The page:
Bernard Etkin liked to build model airplanes and gliders with his children and pose science problems at the dinner table, challenging his kids to solve them by dinner the following day.
But it was Maya (a family therapist) who mainly raised the children, while Prof. Etkin’s academic career took off. He became a professor at UTIAS, chairman of Engineering Science (1967-72) and dean of the university’s Faculty of Applied Science and Engineering, the largest in the country. Even as dean, he taught first-year students, who found him endlessly encouraging and kind.
“My father exemplified the best qualities of a scholar. He had no ego,” recalls his son. “He was pre-eminent in his field but extremely humble. He was an enabler of other people, especially his students.”
At UTIAS he designed and built a large wind tunnel where he tested the effects of air movement on buildings, among other things. In the 1960s, when the new Toronto City Hall was to be built, he was invited to provide input on how well the two wings of the boomerang-shaped structure would stand up to strong winds, and found that they needed to be more strongly anchored.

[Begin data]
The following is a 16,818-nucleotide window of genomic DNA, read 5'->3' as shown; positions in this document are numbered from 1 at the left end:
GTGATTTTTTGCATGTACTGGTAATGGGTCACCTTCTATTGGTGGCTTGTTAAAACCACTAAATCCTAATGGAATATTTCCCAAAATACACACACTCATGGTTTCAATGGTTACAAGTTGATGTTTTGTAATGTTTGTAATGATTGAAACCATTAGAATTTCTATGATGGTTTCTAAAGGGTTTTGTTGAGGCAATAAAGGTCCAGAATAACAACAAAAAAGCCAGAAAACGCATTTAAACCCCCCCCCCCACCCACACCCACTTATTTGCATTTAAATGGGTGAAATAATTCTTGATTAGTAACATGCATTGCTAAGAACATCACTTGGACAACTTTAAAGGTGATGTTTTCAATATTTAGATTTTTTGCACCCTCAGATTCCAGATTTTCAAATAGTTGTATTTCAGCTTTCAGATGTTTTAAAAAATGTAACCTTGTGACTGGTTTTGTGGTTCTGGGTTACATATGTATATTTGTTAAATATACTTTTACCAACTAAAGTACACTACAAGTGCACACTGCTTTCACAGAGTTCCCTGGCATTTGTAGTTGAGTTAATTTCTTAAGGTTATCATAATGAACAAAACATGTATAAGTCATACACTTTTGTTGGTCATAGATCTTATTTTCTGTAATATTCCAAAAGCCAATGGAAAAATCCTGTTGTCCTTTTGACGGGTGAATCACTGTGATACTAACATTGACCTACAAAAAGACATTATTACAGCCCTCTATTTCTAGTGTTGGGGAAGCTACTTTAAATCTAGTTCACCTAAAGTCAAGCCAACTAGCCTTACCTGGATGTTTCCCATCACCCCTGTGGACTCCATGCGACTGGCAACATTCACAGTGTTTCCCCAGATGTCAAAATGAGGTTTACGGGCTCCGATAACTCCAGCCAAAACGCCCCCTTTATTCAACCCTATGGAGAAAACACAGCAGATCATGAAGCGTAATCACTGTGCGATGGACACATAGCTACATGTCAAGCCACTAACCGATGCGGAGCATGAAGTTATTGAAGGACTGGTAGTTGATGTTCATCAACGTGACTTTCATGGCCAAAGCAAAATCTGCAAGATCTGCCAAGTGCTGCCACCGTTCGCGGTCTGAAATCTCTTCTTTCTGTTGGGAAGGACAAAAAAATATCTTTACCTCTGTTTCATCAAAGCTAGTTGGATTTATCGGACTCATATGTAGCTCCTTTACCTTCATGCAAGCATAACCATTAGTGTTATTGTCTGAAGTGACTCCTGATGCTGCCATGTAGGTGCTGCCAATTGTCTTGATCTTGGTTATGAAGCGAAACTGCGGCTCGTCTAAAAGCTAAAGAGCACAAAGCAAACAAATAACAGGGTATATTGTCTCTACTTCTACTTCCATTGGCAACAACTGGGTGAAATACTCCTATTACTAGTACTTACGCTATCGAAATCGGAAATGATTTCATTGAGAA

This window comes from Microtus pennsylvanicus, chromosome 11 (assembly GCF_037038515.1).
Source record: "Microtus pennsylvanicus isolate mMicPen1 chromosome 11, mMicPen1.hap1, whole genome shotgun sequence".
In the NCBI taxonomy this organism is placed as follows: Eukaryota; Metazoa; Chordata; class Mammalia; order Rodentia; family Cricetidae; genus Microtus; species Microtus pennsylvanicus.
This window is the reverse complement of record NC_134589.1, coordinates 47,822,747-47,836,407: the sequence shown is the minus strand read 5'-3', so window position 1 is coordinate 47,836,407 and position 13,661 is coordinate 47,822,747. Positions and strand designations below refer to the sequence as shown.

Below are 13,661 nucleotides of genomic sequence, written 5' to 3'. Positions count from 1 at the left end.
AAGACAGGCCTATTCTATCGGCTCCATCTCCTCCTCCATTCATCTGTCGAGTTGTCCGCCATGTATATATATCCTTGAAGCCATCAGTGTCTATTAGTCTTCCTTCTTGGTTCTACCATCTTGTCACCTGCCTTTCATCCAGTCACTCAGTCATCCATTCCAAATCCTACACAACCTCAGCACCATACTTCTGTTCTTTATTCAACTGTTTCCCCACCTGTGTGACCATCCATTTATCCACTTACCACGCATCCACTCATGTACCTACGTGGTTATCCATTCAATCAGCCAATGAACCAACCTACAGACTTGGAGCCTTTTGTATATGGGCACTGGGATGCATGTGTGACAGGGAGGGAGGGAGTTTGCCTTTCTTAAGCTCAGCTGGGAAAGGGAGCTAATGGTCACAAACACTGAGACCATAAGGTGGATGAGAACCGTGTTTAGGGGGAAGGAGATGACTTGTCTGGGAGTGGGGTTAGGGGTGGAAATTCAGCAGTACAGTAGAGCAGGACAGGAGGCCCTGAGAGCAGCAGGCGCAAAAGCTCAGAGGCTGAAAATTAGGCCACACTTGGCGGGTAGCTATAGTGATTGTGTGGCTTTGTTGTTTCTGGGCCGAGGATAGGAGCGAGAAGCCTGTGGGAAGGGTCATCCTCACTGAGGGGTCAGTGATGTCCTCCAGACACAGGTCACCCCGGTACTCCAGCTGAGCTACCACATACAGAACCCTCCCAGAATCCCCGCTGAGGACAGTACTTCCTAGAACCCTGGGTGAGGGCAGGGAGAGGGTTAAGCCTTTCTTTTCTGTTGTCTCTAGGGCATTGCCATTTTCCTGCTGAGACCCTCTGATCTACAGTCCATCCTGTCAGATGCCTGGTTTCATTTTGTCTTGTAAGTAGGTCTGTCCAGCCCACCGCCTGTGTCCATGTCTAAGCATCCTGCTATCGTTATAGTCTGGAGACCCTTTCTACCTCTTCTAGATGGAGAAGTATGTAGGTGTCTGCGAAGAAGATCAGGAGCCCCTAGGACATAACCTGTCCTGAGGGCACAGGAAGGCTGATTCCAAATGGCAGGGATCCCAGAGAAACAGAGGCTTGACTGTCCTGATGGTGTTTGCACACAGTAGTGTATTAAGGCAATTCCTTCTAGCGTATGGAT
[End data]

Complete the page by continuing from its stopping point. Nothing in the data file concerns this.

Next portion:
Prof. Etkin held 11 patents, including one for a novel way to stabilize a satellite and another for a particle separator.
He wrote the standard textbook Dynamics of Flight, which has gone through four editions since 1959 and is still in use today in English and other languages.
He produced a string of papers on aerodynamics for learned journals, consulted to industry on everything from the stability of airplanes, the design of heliports and the reduction of subway noise and vibration, to the most reliable windshield-wiper design.